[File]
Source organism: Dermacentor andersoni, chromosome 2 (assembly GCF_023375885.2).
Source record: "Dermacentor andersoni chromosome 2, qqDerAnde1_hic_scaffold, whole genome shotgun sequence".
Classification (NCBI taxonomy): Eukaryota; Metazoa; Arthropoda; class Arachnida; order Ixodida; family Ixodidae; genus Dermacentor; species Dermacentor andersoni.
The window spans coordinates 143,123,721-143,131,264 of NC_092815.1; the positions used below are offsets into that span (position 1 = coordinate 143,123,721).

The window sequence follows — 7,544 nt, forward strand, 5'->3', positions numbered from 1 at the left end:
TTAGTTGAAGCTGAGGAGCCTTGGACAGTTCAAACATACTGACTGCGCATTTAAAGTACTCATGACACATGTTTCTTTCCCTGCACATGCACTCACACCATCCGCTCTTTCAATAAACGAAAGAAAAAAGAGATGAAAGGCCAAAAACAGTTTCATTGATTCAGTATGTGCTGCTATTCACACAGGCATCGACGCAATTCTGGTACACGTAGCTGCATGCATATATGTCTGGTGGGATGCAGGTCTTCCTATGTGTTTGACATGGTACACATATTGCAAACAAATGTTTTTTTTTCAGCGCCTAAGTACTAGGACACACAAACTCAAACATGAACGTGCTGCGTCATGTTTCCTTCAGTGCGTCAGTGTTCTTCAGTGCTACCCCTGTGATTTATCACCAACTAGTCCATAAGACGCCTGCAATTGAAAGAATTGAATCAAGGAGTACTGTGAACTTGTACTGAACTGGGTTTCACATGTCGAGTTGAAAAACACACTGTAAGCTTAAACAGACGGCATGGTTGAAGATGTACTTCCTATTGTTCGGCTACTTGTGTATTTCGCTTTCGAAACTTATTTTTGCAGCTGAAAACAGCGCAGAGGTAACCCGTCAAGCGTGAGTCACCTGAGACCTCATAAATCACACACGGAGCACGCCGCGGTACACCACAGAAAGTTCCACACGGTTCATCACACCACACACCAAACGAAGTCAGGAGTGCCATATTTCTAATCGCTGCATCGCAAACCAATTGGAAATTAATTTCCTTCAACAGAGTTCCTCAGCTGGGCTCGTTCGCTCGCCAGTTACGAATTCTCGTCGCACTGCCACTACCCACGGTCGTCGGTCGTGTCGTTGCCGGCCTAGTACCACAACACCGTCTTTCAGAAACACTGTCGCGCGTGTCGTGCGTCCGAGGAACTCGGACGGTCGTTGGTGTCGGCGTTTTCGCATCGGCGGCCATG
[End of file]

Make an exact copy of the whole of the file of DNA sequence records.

Source organism: Dermacentor andersoni, chromosome 2 (assembly GCF_023375885.2).
Source record: "Dermacentor andersoni chromosome 2, qqDerAnde1_hic_scaffold, whole genome shotgun sequence".
Classification (NCBI taxonomy): Eukaryota; Metazoa; Arthropoda; class Arachnida; order Ixodida; family Ixodidae; genus Dermacentor; species Dermacentor andersoni.
The window spans coordinates 143,123,721-143,131,264 of NC_092815.1; the positions used below are offsets into that span (position 1 = coordinate 143,123,721).

The window sequence follows — 7,544 nt, forward strand, 5'->3', positions numbered from 1 at the left end:
TTAGTTGAAGCTGAGGAGCCTTGGACAGTTCAAACATACTGACTGCGCATTTAAAGTACTCATGACACATGTTTCTTTCCCTGCACATGCACTCACACCATCCGCTCTTTCAATAAACGAAAGAAAAAAGAGATGAAAGGCCAAAAACAGTTTCATTGATTCAGTATGTGCTGCTATTCACACAGGCATCGACGCAATTCTGGTACACGTAGCTGCATGCATATATGTCTGGTGGGATGCAGGTCTTCCTATGTGTTTGACATGGTACACATATTGCAAACAAATGTTTTTTTTTCAGCGCCTAAGTACTAGGACACACAAACTCAAACATGAACGTGCTGCGTCATGTTTCCTTCAGTGCGTCAGTGTTCTTCAGTGCTACCCCTGTGATTTATCACCAACTAGTCCATAAGACGCCTGCAATTGAAAGAATTGAATCAAGGAGTACTGTGAACTTGTACTGAACTGGGTTTCACATGTCGAGTTGAAAAACACACTGTAAGCTTAAACAGACGGCATGGTTGAAGATGTACTTCCTATTGTTCGGCTACTTGTGTATTTCGCTTTCGAAACTTATTTTTGCAGCTGAAAACAGCGCAGAGGTAACCCGTCAAGCGTGAGTCACCTGAGACCTCATAAATCACACACGGAGCACGCCGCGGTACACCACAGAAAGTTCCACACGGTTCATCACACCACACACCAAACGAAGTCAGGAGTGCCATATTTCTAATCGCTGCATCGCAAACCAATTGGAAATTAATTTCCTTCAACAGAGTTCCTCAGCTGGGCTCGTTCGCTCGCCAGTTACGAATTCTCGTCGCACTGCCACTACCCACGGTCGTCGGTCGTGTCGTTGCCGGCCTAGTACCACAACACCGTCTTTCAGAAACACTGTCGCGCGTGTCGTGCGTCCGAGGAACTCGGACGGTCGTTGGTGTCGGCGTTTTCGCATCGGCGGCCATG